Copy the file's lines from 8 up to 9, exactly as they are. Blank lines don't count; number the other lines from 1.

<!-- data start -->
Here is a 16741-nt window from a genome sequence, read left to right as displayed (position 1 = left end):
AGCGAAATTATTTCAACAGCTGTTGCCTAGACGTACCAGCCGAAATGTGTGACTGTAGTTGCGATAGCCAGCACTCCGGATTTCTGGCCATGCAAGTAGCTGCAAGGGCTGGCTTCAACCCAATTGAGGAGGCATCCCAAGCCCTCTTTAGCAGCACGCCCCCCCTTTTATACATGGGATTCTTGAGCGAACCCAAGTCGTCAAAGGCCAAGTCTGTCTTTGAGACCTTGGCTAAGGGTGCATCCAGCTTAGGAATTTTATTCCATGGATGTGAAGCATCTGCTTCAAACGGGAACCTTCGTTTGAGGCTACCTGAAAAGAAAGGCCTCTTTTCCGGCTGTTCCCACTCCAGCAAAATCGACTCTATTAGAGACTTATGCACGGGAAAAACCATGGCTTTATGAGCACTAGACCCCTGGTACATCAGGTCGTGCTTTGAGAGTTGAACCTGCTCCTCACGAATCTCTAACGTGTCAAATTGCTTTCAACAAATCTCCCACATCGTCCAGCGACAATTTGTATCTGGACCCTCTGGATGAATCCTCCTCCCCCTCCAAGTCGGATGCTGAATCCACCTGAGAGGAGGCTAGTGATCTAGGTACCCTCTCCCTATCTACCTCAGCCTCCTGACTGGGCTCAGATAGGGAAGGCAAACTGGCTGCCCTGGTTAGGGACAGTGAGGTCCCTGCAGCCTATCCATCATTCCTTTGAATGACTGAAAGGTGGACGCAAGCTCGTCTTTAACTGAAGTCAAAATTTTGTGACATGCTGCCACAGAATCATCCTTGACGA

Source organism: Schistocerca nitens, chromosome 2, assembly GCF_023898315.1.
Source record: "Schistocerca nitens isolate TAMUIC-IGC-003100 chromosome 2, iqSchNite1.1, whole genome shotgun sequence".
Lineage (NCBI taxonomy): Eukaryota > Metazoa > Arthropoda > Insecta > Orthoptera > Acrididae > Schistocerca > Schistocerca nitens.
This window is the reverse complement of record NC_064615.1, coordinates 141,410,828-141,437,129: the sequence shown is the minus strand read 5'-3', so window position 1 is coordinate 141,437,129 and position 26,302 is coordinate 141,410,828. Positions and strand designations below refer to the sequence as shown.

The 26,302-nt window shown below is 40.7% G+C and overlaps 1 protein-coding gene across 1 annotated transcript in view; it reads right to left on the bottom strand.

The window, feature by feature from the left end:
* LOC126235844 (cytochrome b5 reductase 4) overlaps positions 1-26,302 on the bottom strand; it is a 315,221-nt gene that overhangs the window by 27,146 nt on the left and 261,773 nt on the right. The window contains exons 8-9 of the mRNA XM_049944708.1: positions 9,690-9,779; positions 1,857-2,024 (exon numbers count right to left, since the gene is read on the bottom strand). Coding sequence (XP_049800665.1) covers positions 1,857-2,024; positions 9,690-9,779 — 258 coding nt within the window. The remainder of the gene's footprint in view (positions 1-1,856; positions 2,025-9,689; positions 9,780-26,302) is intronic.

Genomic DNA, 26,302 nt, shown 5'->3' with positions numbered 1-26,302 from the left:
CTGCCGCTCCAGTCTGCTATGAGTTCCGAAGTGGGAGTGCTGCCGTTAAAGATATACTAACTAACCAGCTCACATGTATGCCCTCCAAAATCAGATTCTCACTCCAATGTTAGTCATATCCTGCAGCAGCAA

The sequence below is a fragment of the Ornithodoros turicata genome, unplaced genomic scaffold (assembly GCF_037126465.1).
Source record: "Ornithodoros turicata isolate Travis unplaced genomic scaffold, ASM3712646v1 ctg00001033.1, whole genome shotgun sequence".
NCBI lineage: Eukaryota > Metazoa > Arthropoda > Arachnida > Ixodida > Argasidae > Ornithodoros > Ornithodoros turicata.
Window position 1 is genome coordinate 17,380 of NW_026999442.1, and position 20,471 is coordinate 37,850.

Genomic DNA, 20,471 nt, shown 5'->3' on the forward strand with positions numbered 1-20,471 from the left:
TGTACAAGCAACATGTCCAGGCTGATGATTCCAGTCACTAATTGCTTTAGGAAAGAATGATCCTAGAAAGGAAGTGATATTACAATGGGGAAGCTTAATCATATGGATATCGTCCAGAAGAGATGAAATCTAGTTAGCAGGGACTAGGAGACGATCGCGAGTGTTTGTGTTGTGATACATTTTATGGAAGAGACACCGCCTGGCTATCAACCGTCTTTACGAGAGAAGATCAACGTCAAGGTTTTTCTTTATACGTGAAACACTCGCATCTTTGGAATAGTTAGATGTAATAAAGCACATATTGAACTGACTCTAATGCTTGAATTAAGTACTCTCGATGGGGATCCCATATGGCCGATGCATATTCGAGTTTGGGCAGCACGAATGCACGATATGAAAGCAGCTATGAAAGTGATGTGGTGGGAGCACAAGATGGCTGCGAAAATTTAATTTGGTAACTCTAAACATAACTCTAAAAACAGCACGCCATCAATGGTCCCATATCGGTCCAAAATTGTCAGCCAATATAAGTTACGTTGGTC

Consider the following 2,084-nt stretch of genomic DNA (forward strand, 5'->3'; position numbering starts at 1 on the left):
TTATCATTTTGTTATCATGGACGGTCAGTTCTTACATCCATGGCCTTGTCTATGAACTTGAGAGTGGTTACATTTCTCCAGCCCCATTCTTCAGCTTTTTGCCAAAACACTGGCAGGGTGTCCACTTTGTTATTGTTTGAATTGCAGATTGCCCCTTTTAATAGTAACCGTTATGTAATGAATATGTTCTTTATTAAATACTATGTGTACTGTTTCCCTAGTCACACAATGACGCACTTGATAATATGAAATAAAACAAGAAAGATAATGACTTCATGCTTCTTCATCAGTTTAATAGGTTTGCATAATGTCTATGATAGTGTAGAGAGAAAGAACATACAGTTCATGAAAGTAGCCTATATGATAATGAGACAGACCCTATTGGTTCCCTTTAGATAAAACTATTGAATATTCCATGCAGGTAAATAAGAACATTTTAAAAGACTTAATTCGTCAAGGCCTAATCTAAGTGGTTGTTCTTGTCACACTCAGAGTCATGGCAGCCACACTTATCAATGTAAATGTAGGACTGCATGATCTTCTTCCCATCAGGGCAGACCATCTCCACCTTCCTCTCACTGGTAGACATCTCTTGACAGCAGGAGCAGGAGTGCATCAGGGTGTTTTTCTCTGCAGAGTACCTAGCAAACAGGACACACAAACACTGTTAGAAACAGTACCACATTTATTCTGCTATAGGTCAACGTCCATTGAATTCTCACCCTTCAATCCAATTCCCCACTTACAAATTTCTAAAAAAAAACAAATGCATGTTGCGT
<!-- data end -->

The window, feature by feature from the left end:
* LOC126235844 (cytochrome b5 reductase 4) overlaps positions 1-26,302 on the bottom strand; it is a 315,221-nt gene that overhangs the window by 27,146 nt on the left and 261,773 nt on the right. The window contains exons 8-9 of the mRNA XM_049944708.1: positions 9,690-9,779; positions 1,857-2,024 (exon numbers count right to left, since the gene is read on the bottom strand). Coding sequence (XP_049800665.1) covers positions 1,857-2,024; positions 9,690-9,779 — 258 coding nt within the window. The remainder of the gene's footprint in view (positions 1-1,856; positions 2,025-9,689; positions 9,780-26,302) is intronic.